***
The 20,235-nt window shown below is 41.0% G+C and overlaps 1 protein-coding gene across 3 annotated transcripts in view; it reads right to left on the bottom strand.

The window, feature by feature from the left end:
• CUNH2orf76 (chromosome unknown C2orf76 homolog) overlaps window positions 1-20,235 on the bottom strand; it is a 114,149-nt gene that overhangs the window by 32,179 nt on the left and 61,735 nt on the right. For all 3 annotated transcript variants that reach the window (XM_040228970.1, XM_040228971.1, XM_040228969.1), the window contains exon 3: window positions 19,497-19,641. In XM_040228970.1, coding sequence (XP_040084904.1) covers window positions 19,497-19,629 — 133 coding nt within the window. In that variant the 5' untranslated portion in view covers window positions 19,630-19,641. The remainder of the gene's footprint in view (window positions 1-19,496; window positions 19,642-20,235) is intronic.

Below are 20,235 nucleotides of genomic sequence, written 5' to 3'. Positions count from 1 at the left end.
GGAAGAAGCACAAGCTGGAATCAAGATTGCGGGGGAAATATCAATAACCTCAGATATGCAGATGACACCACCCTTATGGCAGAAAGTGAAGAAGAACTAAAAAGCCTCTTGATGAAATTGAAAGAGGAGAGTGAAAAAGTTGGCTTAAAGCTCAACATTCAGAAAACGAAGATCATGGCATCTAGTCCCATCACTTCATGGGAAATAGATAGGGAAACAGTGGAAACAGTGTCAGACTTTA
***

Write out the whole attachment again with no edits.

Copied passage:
The 20,235-nt window shown below is 41.0% G+C and overlaps 1 protein-coding gene across 3 annotated transcripts in view; it reads right to left on the bottom strand.

The window, feature by feature from the left end:
• CUNH2orf76 (chromosome unknown C2orf76 homolog) overlaps window positions 1-20,235 on the bottom strand; it is a 114,149-nt gene that overhangs the window by 32,179 nt on the left and 61,735 nt on the right. For all 3 annotated transcript variants that reach the window (XM_040228970.1, XM_040228971.1, XM_040228969.1), the window contains exon 3: window positions 19,497-19,641. In XM_040228970.1, coding sequence (XP_040084904.1) covers window positions 19,497-19,629 — 133 coding nt within the window. In that variant the 5' untranslated portion in view covers window positions 19,630-19,641. The remainder of the gene's footprint in view (window positions 1-19,496; window positions 19,642-20,235) is intronic.

Below are 20,235 nucleotides of genomic sequence, written 5' to 3'. Positions count from 1 at the left end.
GGAAGAAGCACAAGCTGGAATCAAGATTGCGGGGGAAATATCAATAACCTCAGATATGCAGATGACACCACCCTTATGGCAGAAAGTGAAGAAGAACTAAAAAGCCTCTTGATGAAATTGAAAGAGGAGAGTGAAAAAGTTGGCTTAAAGCTCAACATTCAGAAAACGAAGATCATGGCATCTAGTCCCATCACTTCATGGGAAATAGATAGGGAAACAGTGGAAACAGTGTCAGACTTTA